Jersey City Mayor-elect Steven Fulop has announced that the city-wide property revaluation has been halted, and warned that an audit of the revaluation company hired by the prior administration may be performed because of alleged ties to a former city business administrator.
Fulop’s campaign had impugned outgoing Mayor Jeremiah Healy for ordering the revaluation, suggesting that it would result in property tax hikes that property owners could not afford.
Fulop officially becomes Mayor next week and has indicated that the City will not finish paying for the revaluation, at least not yet. He had voted against the revaluation contract in 2011 as a member of the Jersey City Council, at which time the revaluation company had a former City business administrator on its payroll.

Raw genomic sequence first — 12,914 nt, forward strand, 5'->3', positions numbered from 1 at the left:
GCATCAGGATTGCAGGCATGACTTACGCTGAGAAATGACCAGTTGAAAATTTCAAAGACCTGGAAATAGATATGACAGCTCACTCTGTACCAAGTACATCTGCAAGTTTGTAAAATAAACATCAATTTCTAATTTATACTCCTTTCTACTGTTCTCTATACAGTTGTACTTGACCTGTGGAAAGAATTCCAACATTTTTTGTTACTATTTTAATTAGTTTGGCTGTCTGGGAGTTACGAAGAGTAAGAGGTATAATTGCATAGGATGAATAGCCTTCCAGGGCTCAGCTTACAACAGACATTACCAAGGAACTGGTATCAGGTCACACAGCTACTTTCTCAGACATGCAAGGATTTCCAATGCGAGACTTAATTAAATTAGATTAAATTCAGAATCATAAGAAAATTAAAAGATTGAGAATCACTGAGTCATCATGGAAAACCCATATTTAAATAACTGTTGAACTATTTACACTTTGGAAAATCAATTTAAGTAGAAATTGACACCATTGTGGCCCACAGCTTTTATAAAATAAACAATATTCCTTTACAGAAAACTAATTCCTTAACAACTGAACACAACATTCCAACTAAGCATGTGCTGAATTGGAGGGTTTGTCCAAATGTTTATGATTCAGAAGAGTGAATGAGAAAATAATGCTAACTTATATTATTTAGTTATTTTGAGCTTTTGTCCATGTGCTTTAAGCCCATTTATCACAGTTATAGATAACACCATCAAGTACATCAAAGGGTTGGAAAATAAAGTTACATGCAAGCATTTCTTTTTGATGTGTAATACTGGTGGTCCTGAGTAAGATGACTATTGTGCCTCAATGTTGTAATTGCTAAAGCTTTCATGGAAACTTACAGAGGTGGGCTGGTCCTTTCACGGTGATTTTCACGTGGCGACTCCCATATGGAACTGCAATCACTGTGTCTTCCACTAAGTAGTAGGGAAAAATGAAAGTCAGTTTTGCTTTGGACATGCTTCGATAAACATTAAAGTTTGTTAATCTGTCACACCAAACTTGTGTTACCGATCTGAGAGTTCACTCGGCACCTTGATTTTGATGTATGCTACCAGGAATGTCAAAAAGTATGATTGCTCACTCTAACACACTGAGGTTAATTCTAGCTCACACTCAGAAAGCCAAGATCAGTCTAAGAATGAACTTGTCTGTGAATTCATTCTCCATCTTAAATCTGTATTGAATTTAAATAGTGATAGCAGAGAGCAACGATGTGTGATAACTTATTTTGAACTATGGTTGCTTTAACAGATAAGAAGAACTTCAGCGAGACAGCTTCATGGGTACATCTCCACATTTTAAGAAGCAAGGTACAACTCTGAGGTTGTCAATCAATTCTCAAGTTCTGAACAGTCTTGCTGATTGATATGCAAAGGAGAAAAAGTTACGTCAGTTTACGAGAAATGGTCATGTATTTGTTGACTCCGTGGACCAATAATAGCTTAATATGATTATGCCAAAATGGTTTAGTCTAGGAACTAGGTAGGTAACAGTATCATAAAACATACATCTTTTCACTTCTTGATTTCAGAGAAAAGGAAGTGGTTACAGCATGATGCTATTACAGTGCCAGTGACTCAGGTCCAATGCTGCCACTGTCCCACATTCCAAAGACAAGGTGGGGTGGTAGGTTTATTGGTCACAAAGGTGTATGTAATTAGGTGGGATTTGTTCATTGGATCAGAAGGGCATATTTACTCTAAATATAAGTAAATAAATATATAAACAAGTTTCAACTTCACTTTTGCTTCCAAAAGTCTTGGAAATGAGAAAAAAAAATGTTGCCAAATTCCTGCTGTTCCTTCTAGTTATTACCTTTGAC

Jersey City has not undertaken a revaluation since 1988, and the average equalization ratio, used to translate the assessed value to market value, for 2013 is about 33%, meaning that a property assessed at $100,000 has an indicated true value of approximately $300,000.
More information about this story is available in this story by Terrence McDonald in today’s Jersey Journal.
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